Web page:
Writer: Tonya Suther, (575) 646-6233, firstname.lastname@example.org
Each night when the moon brightens the shallow warm waters of Sydney, Australia, a burrowed squid rises from the sand to hunt. Hunting for shrimp, the tiny predator, who is now exposed in the moonlight, suddenly becomes the prey.
Using innate survival skills, the nocturnal squid quickly releases a beam of light to counter the moon's ray, making it virtually invisible to the hungry predators lurking beneath.
"They're kind of like stealth squid swimming around," said New Mexico State University Biologist Michele Nishiguchi.
The squid's survival skill comes from a bioluminescent bacterium, a bacterium that glows in the dark. The counter illumination effect, or silhouette reduction, removes the squid's shadow from the water, making it to appear to disappear.
"They have an ink sac that wraps around the light organ like a diaphragm on a camera, and they open it up," Nishiguchi said. "So all the bacteria is exposed, and there's full light production."
Nishiguchi and a team of researchers in her lab have been studying the symbiotic relationship between bobtail squid and bioluminescent bacteria. They use the squid as live models to examine human infection and pathogens, like cholera.
Twice a year, Nishiguchi travels to Sydney where she collaborates with the Center of Marine Bio-innovation (CMB). During a recent trip down under, researchers discovered that vibrio bacteria produce chemical components that kill other organisms.
"My findings indicate that vibrio are kind of a selfish bacteria," said Alba Chavez, a microbiology doctoral student in the College of Arts and Sciences at NMSU. "They don't like to interact with other organisms. So similar to the antibiotics, such as penicillin produced in fungi is used to kill other fungi, vibrio is doing the same. So, that was really interesting for me and for Dr. Diane McDougald's laboratory at the University of New South Wales-CMB as well."
Chavez, who received a bachelor's from the Universidad Autónoma de Chihuahua in 2004, flew to the University of New South Wales in November where she spent a month collecting specimens and using the marine center equipment to study the bacteria in the planktonic community.
"By using the different facilities, I was able to see how the different organisms respond to each other, what kind of components they need to interact with one other, and if they don't like each other, what type of toxicity they produce," Chavez said.
Chavez presented her preliminary findings at the CMB in Sydney. Later in the year, she plans to present her results at The American Society for Microbiology national conference.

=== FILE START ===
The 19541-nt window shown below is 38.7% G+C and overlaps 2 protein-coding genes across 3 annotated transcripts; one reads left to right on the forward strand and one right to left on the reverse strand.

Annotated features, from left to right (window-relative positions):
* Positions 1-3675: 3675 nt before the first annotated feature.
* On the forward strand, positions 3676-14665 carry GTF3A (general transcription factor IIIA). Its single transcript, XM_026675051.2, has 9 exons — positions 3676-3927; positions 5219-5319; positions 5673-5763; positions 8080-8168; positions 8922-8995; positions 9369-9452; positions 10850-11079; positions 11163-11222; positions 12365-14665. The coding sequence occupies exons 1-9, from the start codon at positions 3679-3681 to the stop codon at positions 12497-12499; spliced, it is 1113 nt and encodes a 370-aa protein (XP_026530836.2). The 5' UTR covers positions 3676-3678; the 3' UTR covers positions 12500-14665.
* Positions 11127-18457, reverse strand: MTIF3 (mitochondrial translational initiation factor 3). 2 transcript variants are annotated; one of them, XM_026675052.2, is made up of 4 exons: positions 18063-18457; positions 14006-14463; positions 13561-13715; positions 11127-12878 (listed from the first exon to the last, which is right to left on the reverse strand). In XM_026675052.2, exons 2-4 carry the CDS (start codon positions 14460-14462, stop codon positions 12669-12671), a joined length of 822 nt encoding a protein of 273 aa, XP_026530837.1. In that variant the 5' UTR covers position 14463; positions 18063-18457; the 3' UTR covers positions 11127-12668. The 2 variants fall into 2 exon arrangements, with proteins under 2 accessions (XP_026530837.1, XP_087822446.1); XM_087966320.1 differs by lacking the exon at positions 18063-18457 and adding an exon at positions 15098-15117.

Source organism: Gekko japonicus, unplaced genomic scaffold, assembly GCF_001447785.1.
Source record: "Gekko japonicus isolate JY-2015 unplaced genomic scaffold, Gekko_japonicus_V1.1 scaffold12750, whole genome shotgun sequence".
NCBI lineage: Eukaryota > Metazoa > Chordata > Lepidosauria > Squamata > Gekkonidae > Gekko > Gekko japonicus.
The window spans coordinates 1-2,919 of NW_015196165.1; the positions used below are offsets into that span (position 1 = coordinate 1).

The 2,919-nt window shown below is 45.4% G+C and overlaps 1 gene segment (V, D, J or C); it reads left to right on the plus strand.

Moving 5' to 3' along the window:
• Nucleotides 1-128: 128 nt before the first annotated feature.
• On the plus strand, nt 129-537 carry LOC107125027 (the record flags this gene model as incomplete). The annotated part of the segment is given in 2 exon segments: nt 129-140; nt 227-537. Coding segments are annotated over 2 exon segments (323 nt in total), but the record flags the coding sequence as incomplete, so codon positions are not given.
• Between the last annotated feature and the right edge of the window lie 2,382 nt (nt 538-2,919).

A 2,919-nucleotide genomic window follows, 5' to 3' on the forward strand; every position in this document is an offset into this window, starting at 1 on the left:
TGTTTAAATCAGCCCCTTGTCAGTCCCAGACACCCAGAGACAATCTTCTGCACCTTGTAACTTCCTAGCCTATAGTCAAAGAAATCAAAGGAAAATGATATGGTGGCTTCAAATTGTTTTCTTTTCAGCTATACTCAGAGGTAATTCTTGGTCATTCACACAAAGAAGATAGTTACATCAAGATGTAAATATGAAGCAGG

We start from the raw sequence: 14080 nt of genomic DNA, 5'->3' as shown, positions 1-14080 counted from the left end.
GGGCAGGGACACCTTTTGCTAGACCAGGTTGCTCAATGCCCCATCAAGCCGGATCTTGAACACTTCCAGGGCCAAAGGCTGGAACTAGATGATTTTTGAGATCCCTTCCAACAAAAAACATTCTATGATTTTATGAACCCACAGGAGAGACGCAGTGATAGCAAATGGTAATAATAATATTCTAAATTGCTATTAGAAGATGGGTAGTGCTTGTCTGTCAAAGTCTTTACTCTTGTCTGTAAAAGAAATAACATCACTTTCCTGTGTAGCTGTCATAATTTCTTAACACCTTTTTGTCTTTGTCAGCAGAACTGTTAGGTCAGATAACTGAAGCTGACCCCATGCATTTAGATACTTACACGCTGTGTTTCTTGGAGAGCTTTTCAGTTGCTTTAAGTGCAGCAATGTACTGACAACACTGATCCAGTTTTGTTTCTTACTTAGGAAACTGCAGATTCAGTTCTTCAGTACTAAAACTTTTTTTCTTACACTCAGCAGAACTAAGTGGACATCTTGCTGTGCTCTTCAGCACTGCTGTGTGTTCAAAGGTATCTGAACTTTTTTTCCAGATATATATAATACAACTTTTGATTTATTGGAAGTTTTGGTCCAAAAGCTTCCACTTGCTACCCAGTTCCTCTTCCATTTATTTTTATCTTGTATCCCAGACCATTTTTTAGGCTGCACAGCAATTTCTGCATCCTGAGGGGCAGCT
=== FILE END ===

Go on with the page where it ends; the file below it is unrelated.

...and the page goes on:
Nishiguchi began working with the squid and the bioluminescent bacteria as a postdoctoral student in the mid 90s at the University of Southern California, and her research focuses on two areas - environmental factor changes and biomedical aspects.
She looks at changes in water temperatures, salinity and nutrients in ocean systems.
"We're finding a lot of that is changing, and this goes back to seasonal changes and possibly global climate change," Nishiguchi said. "If there's climate changes going on, it may effect the dynamics of this relationship, so that's one thing I think is really important."
She also seeks to understand more about how the bacteria find the squid before infecting it.
"Why is it only these squids that have these bacteria that produce light?" Nishiguchi said. "Why don't they take the other millions of bacteria in the sea water? There are lots of different biochemical and molecular mechanisms that are responsible for adhering inside the squid light organ."
Nishiguchi said she was surprised to find ecological divisions with the bacteria during the course of her research. She said there were strains that liked warmer temperatures while others preferred the southern hemisphere, which has colder water.
"They're all the same species of vibrio, so I thought they would all be really different genetically, and that's not the case," Nishiguchi said. "They're really similar, they just have a very good ability to adapt very quickly. We call them plastic."
Nishiguchi said future research in the field involves examining the human microbiome, which involves the beneficial bacteria living within our bodies.
"What happens when you wipe out the natural fauna, like with antibiotics?" Nishiguchi said. "Does it allow pathogens to come in more readily?
Nishiguchi believes people might be doing themselves a disservice by using antibacterial soaps.
"Get in the dirt and get dirty," Nishiguchi said. "I think it enhances your immune system, and you're going to be better prepared when there is an attack by a foreign pathogen. Bacteria are not bad, they're actually really good for our own human health and managing the ecosystems, because they're great at degrading things and processing things, and we need them."
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